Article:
At the end of March, AUDE (the Association of University Directors of Estates) hosted its Annual Conference at Warwick University, bringing together Directors of Estates and Facilities from universities across the UK.
In line with its aims of supporting members to run university estates so that they are professional, innovative, efficient and effective; the AUDE conference provided an opportunity for members to come together and share best practice through networking opportunities and a stellar line-up of speakers.
We spoke to some of the speakers, delegates and exhibitors.
Dr Paul Greatrix, Registrar, University of Nottingham - Speaker
What do you think the future of higher education is?
I think we face a challenging future in this country for many years to come. First and foremost there are the resourcing questions, but there is also greater competition between institutions and greater competition for international students. Changes in the government regulatory environment mean we operate in an ever more challenging and complex situation so securing the long term sustainability of our organisations is the biggest challenge of all.
What do you think the future of higher education is not?
I don't think it is all online. There are people who say that the bricks and mortar of traditional universities are old hat and will be swept away by an online avalanche or tsunami. It absolutely isn't that.
What are the traps of falling foul to ill-advised speculation?
I think some of the traps are financial – institutions can potentially be seduced into ill-advised financial arrangements or can over speculate and extend too far in terms of investment predicated on future income streams. I think there is also a risk of universities not being true to themselves. Being too easily swayed by fashion or short term opportunities which cause them to diverge from their strategy is the biggest danger.
What does all this mean for Directors of Estates and Facilities?
I think that Directors of Estates and Facilities have an absolutely critical role to play in ensuring the sustainability of institutions but also in securing high quality estates to ensure that students get the learning resources that they need and that staff get an environment in which they can undertake the best possible research and teaching. They are the people who ensure that universities provide a welcoming 21st century environment for the best possible teaching and research. That is ultimately what they are about, and our Estates Directors do a fantastic job in making that happen.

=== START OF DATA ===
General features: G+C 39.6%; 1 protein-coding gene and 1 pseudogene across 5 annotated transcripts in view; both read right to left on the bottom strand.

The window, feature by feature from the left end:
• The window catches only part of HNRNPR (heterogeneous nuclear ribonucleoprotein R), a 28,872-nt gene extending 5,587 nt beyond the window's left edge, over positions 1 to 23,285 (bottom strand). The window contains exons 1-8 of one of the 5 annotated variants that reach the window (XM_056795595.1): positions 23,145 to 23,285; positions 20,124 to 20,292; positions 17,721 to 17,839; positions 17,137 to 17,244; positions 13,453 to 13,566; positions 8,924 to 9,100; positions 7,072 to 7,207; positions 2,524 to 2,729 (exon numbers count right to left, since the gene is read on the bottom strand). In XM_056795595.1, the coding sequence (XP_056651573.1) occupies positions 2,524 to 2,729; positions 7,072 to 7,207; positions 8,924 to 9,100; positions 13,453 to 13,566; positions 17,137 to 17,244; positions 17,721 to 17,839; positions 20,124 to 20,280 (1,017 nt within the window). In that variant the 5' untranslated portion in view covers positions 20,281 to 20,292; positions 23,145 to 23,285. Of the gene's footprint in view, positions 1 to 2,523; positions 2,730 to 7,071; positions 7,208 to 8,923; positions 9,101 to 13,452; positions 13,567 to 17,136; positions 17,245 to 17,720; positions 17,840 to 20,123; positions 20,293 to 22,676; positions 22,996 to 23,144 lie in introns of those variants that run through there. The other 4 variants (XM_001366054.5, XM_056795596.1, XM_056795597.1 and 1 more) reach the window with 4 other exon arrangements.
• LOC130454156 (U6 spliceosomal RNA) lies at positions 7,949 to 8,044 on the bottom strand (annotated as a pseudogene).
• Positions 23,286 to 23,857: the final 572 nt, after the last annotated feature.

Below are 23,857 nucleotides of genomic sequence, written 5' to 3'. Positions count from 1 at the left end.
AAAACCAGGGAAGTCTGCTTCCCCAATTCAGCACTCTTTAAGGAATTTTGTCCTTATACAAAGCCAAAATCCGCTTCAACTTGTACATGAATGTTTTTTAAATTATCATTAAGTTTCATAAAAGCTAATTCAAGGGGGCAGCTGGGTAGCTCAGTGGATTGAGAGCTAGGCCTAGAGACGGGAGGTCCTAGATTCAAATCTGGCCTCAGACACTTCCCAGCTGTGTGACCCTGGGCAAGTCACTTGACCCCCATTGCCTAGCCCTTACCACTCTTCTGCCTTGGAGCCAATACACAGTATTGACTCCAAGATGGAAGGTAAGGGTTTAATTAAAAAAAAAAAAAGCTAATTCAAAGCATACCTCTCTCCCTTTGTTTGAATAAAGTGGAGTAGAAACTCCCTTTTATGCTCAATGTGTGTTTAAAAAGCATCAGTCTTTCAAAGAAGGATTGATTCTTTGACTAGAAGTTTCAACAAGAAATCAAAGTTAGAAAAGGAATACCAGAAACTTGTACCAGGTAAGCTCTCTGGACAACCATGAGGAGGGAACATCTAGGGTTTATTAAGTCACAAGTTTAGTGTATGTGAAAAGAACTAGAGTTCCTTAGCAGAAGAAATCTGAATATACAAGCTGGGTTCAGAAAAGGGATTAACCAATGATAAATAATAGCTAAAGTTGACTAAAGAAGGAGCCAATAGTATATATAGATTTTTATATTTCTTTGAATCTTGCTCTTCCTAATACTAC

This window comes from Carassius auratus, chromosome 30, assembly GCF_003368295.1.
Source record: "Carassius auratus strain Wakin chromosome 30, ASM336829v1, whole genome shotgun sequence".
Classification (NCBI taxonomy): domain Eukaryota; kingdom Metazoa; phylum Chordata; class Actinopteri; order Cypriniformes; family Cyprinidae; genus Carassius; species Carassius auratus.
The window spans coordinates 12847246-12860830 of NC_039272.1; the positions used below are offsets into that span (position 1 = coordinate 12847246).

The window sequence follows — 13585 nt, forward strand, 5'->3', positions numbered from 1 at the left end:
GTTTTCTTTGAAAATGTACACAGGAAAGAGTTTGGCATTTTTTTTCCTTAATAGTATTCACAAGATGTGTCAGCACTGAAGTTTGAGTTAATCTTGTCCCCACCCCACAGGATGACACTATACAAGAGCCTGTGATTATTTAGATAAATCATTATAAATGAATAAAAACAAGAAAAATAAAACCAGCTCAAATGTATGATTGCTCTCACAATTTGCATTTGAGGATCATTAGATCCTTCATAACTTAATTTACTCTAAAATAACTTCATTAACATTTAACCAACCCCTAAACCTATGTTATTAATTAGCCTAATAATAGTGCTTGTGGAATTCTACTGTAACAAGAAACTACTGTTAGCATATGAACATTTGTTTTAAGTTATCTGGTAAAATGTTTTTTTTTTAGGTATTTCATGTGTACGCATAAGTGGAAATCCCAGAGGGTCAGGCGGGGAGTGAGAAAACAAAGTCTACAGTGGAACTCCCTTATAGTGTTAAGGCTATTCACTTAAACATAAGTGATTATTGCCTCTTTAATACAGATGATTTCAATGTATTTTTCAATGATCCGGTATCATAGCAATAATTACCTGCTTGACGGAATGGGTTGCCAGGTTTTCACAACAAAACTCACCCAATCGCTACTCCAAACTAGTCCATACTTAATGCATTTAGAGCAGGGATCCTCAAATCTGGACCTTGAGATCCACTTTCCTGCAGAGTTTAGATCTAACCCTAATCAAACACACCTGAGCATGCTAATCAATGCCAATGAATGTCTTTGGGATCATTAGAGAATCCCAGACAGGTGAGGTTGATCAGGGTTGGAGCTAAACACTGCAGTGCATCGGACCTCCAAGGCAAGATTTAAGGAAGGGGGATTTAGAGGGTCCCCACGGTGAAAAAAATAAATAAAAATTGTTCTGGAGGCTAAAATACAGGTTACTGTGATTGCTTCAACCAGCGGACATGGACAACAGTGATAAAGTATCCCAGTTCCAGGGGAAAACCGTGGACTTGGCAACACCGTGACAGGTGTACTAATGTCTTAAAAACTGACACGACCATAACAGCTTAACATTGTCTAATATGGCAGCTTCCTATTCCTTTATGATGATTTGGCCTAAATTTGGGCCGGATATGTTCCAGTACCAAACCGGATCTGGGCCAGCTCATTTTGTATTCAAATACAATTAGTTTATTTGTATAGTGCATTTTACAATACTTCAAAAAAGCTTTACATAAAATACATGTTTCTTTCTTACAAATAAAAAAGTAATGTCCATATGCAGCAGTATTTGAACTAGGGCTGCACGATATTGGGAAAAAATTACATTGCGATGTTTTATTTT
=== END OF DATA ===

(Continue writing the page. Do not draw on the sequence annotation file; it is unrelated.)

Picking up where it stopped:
Louise Daville, Head of Business Development Strategic Projects, Interserve Construction - Exhibitor
What are you exhibiting here?
We've taken a stand at the AUDE conference to showcase our construction offering in the UK – small minor works programmes through to refurbishment and new build schemes – anything up to £150 million.
Have you been to an AUDE conference before?
We've taken space at the AUDE conference four or five times and we have always found it very useful for making contacts.
If so, what benefits were there of exhibiting?
The AUDE conference is a great chance to get access to people who it takes longer to get appointments with over the course of the year, because all the key decision makers are in the room.
What are your views on the higher education sector?
The higher education sector is quite a big sector for Interserve, with 16% of our business being in the education market. It's quite a competitive area now that students have to pay so much to go to university. Obviously it's important for universities to get the students through the door, so it's an exciting sector to be working with. Lots of universities are looking at their campuses and redevelopment projects. More and more, it's about attracting new students in by having the best facilities. Increasingly there is a strong desire from students to go to universities with the best facilities, as well as fantastic curriculums.
What's your view of the role Directors of Estates and Facilities play in universities?
I guess it's quite a tough role. They have to work to tight budgets, keep the existing campuses going while attracting new students in. It's a difficult time in terms of austerity with some universities having more money to spend than others, depending on the courses they offer. But I imagine it's quite an interesting job as well, to maximize the facilities that they have got, and to keep things going.
How can universities maximize commercial relationships?